Despite the exhaustive list of reasons for despair, I left the COP24 hopeful and empowered. In the midst of uncertainty regarding U.S. climate action, Joseph Robertson, Global Strategy Director for Citizens’ Climate Lobby, highlighted bipartisan support for a new carbon dividend bill, which would put a price on carbon in the United States and return 100 percent of the money back to the American people. Moreover, I witnessed Germany pledge 1.5 billion Euros to finance climate action across the world, particularly assisting developing nations adapt to a changing climate that they largely had no hand in changing. Additionally, I received powerful encouragement from Dr. Maria Neira, Director of Public Health, Environmental Health, and Social Determinants of Health for the World Health Organization, who implored Sahil Laul, another UConn student at COP24, and me to “Remember that you are politicians…you are politicians with a big P.”
Above all, perhaps the most inspiring aspect of my experience was engaging with the other UConn students on the trip. The passion, knowledge, and diverse perspectives that each student expressed were remarkable. I sincerely believe that I learned more from my peers during the week at COP24 than I have learned in all of my classes combined this past semester. Not only was I enlightened, but I was also injected with renewed hope and purpose that other students shared my desire for action. Further, the caliber of students from the UConn contingent gave me trust that the fight for the future of humanity will relentlessly persist. I am confident that the UConn students who attended COP24 will actualize Greta Thunberg’s vision for the world’s youth. The 15 year-old climate activist from Sweden spoke for all of us when she asserted, “We have come here to let you know that change is coming, whether you like it or not. The real power belongs to the people.”
A Blog About Blog Writing for COP24
Sophie MacDonald – Junior, B.S. Mechanical Engineering
I am Overwhelmed. This post was meant to be more positive, and maybe instill a sense of hope while discussing a less-than-cheerful topic. I will get around to that bit in the end, as my experience at COP24 was immensely valuable. For now, though, let me just say: I have struggled to write this blog. Learning about, writing about, discussing the complexities of climate change, is HARD. It is MENTALLY TAXING. There are so many reasons why. In fact, that’s actually one reason right there: it really isn’t just one topic.
Climate change encompasses so many issues and movements that I’m finding it impossible to talk about all of it accurately and concisely (in 500 words or less, a guideline you will notice I’ve greatly exceeded). I don’t want to misrepresent any of the science or the social movements involved, because skepticism surrounding climate change is so easy to feed by accident. Even if you explain a given facet of the issue perfectly, there are still a lot of people who will not believe the data presented, or will refuse to buy into the importance of environmental justice. Any imperfection in your presentation can severely damage credibility in this field where no one wants to believe that what you are saying is real in the first place. The goal is to involve as many people as possible in the conversation, so getting the facts straight and delivering the message well is crucial.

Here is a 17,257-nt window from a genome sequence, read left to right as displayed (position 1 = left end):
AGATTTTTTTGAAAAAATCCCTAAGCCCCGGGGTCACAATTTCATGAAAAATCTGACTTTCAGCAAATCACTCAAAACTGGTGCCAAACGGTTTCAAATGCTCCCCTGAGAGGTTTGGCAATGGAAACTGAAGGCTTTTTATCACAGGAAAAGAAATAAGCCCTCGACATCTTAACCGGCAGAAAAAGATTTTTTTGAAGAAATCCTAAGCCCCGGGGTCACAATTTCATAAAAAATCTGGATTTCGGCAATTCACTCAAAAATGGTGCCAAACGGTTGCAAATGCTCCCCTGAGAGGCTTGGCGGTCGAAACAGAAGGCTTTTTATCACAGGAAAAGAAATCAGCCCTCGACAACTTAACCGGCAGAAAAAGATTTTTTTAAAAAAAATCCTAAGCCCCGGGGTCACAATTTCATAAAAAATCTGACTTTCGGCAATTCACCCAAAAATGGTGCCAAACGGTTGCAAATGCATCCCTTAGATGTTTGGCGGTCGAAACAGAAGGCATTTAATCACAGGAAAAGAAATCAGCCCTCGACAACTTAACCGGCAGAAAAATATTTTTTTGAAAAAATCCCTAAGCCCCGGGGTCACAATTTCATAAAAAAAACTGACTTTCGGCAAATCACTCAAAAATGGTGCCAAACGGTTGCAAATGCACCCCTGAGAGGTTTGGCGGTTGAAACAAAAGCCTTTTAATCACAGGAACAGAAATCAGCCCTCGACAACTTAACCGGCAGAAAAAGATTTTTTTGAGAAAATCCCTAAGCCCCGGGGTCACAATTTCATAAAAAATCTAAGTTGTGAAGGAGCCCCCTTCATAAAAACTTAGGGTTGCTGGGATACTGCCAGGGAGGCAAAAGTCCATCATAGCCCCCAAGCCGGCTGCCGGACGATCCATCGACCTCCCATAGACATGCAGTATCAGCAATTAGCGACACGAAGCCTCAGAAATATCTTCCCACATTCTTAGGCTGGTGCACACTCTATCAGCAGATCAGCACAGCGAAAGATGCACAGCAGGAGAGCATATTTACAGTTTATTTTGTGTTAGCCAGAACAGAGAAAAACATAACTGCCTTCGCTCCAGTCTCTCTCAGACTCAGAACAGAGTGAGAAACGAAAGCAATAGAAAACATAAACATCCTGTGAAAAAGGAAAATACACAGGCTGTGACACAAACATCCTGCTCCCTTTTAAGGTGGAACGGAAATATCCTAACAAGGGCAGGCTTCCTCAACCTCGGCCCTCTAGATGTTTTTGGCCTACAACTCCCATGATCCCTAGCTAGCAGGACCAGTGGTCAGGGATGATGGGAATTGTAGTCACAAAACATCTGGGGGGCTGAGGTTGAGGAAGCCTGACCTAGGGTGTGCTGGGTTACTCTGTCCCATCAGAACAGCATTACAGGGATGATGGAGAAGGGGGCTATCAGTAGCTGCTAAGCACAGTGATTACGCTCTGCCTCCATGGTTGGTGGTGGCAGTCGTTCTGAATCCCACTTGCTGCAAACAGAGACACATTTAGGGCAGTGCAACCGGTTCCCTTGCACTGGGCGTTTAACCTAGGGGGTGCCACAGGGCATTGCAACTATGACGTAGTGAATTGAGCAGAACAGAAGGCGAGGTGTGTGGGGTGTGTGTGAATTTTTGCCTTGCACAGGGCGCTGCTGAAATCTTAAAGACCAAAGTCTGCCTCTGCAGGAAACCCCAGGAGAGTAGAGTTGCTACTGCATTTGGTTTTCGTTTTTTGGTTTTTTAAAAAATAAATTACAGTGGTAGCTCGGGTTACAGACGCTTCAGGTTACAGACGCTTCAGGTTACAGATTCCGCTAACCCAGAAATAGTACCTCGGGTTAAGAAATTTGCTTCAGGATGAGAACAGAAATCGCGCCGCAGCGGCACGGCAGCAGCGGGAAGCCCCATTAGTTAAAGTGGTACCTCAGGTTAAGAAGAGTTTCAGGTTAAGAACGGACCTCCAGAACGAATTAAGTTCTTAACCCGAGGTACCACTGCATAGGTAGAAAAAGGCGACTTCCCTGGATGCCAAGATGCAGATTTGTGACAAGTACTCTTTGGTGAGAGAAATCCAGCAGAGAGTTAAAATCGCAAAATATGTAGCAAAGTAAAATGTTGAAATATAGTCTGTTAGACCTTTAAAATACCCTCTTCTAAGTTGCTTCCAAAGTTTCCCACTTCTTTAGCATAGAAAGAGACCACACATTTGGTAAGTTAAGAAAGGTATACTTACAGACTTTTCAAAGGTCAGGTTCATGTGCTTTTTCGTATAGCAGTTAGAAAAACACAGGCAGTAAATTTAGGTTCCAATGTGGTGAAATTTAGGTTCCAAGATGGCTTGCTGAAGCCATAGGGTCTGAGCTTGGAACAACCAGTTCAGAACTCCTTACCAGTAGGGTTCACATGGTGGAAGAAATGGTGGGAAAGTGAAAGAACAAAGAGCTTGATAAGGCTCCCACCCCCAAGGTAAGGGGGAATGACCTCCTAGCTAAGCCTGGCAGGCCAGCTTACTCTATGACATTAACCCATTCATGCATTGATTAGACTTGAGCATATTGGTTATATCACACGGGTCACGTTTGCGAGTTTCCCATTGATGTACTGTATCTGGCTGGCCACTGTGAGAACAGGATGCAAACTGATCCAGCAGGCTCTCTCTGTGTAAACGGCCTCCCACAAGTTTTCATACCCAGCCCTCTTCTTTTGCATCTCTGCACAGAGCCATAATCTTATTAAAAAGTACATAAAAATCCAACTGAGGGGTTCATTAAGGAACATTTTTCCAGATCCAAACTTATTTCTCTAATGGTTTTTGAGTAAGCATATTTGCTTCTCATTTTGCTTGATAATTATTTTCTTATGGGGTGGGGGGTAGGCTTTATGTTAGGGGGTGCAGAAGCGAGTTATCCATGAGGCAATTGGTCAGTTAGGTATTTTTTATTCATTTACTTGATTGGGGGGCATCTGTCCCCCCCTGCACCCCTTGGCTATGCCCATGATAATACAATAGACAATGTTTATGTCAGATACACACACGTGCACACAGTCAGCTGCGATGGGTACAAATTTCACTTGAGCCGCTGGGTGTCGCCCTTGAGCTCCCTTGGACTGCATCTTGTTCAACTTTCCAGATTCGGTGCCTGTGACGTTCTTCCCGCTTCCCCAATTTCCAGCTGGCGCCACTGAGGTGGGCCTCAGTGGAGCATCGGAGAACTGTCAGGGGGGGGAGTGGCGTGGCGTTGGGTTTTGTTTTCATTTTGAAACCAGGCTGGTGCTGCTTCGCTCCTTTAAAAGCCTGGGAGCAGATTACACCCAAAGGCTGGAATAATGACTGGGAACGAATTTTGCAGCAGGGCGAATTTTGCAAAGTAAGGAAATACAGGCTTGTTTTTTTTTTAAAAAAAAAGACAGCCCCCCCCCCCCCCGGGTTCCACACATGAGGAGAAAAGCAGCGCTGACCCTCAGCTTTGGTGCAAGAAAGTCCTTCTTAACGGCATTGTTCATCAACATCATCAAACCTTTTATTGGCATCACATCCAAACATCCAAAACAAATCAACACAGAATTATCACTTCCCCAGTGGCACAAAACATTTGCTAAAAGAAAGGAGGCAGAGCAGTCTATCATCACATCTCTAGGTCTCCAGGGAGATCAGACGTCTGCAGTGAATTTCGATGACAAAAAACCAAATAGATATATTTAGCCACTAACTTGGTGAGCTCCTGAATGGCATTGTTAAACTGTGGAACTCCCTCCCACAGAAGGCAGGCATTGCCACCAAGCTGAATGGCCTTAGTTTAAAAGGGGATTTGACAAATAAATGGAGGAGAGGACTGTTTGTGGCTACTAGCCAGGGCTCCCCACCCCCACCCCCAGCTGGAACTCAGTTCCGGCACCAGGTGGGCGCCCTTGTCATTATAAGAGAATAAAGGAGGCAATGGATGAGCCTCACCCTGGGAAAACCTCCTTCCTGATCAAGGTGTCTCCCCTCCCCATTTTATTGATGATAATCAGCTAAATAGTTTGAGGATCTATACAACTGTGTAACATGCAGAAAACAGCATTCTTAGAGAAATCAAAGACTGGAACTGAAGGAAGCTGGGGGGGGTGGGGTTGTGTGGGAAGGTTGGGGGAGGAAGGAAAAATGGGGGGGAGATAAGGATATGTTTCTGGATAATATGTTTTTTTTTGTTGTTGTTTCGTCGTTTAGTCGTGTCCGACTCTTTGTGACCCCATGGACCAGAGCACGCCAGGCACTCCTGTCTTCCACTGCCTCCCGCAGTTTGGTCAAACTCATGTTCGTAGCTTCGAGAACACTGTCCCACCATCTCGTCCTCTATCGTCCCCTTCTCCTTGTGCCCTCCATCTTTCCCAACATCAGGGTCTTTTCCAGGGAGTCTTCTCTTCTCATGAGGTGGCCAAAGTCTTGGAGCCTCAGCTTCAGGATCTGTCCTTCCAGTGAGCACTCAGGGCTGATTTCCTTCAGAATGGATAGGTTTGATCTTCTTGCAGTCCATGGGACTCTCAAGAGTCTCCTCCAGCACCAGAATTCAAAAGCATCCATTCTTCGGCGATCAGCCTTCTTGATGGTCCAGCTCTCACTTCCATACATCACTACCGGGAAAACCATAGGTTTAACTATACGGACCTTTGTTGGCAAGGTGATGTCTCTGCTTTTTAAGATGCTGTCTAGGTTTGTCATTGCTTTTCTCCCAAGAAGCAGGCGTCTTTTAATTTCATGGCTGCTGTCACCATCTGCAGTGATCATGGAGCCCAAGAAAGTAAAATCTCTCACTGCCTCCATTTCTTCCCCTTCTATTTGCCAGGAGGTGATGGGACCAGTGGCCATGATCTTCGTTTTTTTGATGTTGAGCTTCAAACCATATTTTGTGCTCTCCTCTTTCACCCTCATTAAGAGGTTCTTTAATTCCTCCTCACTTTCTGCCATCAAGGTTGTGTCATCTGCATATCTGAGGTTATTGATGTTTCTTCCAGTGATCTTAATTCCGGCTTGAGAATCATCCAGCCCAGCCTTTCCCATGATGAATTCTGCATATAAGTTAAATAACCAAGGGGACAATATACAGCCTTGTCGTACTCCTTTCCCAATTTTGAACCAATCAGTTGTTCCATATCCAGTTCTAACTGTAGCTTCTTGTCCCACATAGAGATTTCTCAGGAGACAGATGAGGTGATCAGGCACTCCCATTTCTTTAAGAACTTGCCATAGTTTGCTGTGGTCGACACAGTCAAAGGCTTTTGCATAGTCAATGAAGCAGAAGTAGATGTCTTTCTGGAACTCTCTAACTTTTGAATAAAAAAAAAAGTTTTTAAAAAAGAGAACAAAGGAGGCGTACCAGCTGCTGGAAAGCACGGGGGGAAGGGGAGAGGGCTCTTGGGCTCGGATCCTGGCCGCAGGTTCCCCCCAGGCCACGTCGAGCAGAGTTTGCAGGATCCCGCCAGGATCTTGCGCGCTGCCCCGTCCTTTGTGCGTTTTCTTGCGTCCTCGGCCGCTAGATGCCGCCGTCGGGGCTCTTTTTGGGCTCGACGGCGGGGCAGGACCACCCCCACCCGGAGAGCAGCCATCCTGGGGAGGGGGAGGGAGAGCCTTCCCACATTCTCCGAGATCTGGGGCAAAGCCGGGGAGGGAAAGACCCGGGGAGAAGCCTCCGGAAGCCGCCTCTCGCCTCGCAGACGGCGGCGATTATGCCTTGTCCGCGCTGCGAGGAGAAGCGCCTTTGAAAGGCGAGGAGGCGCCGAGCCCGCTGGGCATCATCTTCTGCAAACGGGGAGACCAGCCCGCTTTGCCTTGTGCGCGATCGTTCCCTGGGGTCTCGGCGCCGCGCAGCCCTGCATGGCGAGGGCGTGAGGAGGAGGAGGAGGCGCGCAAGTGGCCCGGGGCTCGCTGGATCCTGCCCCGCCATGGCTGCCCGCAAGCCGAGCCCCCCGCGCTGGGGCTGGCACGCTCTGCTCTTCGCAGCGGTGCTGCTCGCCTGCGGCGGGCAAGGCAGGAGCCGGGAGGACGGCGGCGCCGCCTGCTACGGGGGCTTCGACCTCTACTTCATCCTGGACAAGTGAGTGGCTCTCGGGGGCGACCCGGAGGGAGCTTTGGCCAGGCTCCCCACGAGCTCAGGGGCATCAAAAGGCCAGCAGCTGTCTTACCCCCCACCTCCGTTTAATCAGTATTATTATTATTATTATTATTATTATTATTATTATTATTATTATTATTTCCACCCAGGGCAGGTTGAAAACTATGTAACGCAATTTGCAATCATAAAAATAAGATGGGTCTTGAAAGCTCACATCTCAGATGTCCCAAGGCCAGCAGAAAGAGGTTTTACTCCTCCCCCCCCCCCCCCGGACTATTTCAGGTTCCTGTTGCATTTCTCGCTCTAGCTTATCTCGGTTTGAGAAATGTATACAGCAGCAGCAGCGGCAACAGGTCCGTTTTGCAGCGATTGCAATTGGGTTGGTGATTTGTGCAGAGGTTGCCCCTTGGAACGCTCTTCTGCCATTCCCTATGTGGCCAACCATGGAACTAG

In order to further this goal, it is also important to be empathetic to the widest possible audience. This is not easy to do in when discussing such a charged topic. There is plenty of blame to be placed, and it is difficult to talk about climate change without feeling anger. This is not to say that we shouldn’t be angry; we absolutely should be. However, I and others in my generation have a tendency to create a narrative around blaming older people for the mess we seem to be in now, and I don’t know that focusing on this is the best way to get support for the environmental movement. Also, while industrial growth over time and its negative effects on the environment and its people are certainly as a result of those who came before us, I can’t fairly say that I would have acted differently in their position. Up until somewhat recently, few members of the general public could readily access the scientific research being done. Even if they could, it was easier in previous decades, for a variety of reasons, to perceive its ramifications as a distant problem with plenty of room for doubt. Of course, when we generation-blame, the anger is often truly directed at past policy-makers, not the general public. However, this point isn’t always made clear amidst the passionate speech-making – which is understandable, given that the nit-picking and caveat-creating I am doing now aren’t exactly conducive to a stirring call to action – and I have older adults in my life who have taken offense to this sort of dialogue and are more prone to discredit the ideas being shared because of it.